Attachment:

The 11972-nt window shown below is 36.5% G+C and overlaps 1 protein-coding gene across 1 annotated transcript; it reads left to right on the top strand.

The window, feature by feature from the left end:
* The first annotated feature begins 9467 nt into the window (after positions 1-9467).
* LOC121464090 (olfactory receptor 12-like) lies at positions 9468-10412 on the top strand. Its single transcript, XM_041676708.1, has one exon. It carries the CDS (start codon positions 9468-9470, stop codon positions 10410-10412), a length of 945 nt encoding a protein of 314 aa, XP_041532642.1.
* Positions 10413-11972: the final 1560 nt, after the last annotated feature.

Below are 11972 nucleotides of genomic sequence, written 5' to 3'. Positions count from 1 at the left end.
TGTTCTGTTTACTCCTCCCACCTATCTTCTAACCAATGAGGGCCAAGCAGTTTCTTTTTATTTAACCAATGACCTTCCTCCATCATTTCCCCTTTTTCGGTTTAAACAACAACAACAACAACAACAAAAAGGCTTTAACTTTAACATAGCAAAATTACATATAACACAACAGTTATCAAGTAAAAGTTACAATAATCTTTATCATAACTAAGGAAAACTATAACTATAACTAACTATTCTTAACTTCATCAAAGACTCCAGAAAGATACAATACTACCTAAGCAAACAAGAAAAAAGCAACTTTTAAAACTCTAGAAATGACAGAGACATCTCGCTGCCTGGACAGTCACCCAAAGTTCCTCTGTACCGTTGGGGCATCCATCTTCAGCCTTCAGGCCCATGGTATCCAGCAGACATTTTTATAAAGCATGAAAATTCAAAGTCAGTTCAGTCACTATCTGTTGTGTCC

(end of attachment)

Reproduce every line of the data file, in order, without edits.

The 11972-nt window shown below is 36.5% G+C and overlaps 1 protein-coding gene across 1 annotated transcript; it reads left to right on the top strand.

The window, feature by feature from the left end:
* The first annotated feature begins 9467 nt into the window (after positions 1-9467).
* LOC121464090 (olfactory receptor 12-like) lies at positions 9468-10412 on the top strand. Its single transcript, XM_041676708.1, has one exon. It carries the CDS (start codon positions 9468-9470, stop codon positions 10410-10412), a length of 945 nt encoding a protein of 314 aa, XP_041532642.1.
* Positions 10413-11972: the final 1560 nt, after the last annotated feature.

Below are 11972 nucleotides of genomic sequence, written 5' to 3'. Positions count from 1 at the left end.
TGTTCTGTTTACTCCTCCCACCTATCTTCTAACCAATGAGGGCCAAGCAGTTTCTTTTTATTTAACCAATGACCTTCCTCCATCATTTCCCCTTTTTCGGTTTAAACAACAACAACAACAACAACAAAAAGGCTTTAACTTTAACATAGCAAAATTACATATAACACAACAGTTATCAAGTAAAAGTTACAATAATCTTTATCATAACTAAGGAAAACTATAACTATAACTAACTATTCTTAACTTCATCAAAGACTCCAGAAAGATACAATACTACCTAAGCAAACAAGAAAAAAGCAACTTTTAAAACTCTAGAAATGACAGAGACATCTCGCTGCCTGGACAGTCACCCAAAGTTCCTCTGTACCGTTGGGGCATCCATCTTCAGCCTTCAGGCCCATGGTATCCAGCAGACATTTTTATAAAGCATGAAAATTCAAAGTCAGTTCAGTCACTATCTGTTGTGTCC